Botulism is a fatal neuroparalytic disease that affects horses, humans and other animals worldwide. Botulism interferes with nerve signalling, weakening and often paralyzing the horse.

This disease is caused by the ingestion of botulinum toxin produced by Clostridium botulinum bacteria. Horses are particularly susceptible to botulism and only need to consume a small amount of botulism neurotoxin to become seriously infected.

When botulism occurs in foals, it is known as Shaker Foal Syndrome or toxico-infectious botulism. [1]

Botulism outbreaks occur sporadically but are fortunately rare. Feed or forage can be contaminated with botulism and infect multiple horses with access to that feed. Silage and haylage are the most common sources of botulism in equine diets.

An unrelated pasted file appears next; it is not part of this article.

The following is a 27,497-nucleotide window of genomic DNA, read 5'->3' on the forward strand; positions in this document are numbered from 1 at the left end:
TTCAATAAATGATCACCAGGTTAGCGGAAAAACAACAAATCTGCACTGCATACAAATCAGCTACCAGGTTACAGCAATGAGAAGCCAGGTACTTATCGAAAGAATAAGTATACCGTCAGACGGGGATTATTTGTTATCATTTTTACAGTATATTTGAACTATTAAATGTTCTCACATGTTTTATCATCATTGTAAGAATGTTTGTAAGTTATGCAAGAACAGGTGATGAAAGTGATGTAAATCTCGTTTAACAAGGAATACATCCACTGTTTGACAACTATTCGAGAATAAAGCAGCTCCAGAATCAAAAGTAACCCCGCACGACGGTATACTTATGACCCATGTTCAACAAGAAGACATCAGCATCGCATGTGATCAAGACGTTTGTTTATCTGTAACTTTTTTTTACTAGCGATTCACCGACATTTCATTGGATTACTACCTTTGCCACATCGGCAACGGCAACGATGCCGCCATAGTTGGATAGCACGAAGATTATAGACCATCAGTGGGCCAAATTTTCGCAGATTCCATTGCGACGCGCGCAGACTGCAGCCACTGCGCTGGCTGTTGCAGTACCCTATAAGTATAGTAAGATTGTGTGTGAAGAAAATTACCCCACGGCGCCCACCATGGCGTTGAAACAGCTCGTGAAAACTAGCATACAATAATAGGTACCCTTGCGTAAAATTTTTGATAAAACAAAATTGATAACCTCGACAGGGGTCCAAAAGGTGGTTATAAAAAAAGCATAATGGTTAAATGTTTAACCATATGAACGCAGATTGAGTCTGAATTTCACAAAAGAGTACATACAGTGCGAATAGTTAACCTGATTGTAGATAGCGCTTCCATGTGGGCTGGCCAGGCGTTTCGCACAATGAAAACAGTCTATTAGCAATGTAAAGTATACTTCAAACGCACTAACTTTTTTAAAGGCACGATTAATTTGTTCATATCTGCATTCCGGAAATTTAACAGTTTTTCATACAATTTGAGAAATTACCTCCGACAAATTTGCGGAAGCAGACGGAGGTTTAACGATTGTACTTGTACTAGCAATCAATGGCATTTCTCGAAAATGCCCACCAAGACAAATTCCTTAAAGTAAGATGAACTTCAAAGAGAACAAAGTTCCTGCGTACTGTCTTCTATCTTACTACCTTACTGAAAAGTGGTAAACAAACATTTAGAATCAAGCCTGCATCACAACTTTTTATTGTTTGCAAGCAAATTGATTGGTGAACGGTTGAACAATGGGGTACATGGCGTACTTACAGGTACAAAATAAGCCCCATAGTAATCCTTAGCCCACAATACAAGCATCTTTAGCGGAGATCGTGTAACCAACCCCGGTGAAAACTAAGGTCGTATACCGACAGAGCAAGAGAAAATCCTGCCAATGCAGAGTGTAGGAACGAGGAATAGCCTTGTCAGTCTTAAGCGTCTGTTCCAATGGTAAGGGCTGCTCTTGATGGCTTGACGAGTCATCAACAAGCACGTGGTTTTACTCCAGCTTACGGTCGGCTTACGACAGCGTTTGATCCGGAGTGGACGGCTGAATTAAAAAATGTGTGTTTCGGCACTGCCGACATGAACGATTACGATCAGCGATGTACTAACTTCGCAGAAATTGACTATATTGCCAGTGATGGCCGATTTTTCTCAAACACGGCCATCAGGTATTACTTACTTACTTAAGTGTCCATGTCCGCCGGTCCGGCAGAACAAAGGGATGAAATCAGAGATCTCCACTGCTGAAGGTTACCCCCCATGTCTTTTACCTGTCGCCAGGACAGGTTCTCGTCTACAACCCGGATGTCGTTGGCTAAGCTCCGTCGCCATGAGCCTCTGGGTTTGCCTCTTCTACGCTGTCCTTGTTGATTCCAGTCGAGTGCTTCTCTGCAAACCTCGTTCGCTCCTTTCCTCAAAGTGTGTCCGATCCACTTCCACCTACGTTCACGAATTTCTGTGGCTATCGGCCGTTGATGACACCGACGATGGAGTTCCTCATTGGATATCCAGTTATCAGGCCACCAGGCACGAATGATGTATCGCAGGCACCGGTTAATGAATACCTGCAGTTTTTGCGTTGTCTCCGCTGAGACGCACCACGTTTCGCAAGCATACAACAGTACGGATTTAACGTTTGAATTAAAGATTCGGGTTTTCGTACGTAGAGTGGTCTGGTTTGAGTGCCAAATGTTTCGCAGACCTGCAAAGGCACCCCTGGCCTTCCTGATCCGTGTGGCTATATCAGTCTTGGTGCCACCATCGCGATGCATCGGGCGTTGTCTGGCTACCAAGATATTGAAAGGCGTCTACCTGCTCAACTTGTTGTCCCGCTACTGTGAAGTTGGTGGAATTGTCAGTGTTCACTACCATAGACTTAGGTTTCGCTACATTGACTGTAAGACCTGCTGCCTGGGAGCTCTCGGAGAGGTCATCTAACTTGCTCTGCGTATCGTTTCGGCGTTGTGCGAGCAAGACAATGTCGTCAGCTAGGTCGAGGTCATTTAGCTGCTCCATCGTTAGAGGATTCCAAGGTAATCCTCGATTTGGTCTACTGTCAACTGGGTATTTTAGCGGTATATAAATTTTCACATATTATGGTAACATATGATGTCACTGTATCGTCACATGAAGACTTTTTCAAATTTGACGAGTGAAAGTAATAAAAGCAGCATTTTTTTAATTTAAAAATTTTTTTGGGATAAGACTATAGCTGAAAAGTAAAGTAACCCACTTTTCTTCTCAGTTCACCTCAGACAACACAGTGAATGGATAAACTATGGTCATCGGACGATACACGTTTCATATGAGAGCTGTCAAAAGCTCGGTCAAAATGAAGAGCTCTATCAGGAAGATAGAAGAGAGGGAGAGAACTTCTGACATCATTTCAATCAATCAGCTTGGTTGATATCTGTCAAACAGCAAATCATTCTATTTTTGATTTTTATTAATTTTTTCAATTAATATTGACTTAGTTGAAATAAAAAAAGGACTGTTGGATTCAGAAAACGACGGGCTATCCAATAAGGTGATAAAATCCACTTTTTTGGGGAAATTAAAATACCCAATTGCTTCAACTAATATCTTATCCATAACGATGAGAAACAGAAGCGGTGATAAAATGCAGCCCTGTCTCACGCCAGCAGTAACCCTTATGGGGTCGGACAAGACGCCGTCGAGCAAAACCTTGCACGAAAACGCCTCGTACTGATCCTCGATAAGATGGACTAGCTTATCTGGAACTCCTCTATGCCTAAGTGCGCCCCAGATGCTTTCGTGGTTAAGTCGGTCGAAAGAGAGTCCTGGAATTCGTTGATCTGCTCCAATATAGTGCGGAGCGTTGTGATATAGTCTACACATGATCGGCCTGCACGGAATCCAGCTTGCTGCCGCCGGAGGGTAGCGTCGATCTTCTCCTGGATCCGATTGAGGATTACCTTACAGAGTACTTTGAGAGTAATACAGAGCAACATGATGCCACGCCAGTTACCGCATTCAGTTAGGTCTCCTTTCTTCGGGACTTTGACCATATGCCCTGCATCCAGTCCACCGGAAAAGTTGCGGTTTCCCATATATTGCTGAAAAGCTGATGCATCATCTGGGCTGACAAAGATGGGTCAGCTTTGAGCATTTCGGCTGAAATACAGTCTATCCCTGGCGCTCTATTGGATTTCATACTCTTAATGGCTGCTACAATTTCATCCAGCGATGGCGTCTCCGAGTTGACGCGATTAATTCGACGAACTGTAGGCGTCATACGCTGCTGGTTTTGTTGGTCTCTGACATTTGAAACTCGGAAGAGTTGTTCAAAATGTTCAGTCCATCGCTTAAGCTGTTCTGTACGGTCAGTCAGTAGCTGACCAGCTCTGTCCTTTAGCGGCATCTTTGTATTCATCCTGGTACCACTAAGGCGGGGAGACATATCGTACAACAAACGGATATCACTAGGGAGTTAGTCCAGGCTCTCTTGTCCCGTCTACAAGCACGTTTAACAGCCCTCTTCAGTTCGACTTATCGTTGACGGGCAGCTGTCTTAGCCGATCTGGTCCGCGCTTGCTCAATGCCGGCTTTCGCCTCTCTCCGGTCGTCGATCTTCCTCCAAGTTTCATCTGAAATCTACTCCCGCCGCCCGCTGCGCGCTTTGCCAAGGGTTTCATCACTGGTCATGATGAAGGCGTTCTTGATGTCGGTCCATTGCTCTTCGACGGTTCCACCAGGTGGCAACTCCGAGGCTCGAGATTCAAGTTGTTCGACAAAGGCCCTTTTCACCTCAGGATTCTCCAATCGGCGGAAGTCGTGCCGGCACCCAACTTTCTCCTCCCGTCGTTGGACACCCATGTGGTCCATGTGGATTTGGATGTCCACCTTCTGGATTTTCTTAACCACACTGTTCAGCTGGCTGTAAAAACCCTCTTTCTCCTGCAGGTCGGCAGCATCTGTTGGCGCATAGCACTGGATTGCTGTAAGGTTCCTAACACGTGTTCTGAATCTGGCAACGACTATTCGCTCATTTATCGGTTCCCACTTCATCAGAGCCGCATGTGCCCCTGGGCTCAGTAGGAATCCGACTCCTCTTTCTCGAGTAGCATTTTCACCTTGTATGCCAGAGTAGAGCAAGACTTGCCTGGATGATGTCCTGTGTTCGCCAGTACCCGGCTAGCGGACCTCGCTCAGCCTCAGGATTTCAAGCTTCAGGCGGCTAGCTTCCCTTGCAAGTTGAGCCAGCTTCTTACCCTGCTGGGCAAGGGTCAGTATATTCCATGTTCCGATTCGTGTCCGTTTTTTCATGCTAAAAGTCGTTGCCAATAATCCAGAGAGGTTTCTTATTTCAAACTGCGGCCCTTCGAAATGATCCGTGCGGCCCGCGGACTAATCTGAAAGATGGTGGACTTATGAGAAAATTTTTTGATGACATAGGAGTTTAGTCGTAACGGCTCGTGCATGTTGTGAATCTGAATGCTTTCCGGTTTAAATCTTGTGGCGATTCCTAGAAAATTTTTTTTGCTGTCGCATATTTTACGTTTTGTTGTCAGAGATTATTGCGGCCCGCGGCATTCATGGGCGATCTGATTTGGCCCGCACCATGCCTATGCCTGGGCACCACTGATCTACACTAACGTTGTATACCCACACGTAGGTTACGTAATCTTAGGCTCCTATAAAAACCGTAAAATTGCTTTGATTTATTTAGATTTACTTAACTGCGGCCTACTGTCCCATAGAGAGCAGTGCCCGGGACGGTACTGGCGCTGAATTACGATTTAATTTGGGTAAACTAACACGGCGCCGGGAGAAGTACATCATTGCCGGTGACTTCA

Botulism in Horses

Clostridium botulinum is a gram-positive, spore-forming bacterium that produces the neurotoxin botulinum, which causes botulism.

Botulinum is one of the deadliest known neurotoxins. [2] This chemical causes weakness and paralysis in horses by interfering with neuromuscular signalling. [2]

Neurotransmitters carry messages from neurons to muscle cells to enable muscle function, including coordinating movement and other bodily functions. The botulism neurotoxin blocks the release of these neurotransmitters, resulting in muscle weakness. [3]

Muscle weakness due to botulism is symmetrical, affecting both sides of the horse’s body and can progress to paralysis. The onset and severity of symptoms are determined by the amount of neurotoxin the horse is exposed to.

There are seven serotypes of the botulism neurotoxin with different levels of toxicity. Serotypes A, B, C, and D have been identified in horses. [2]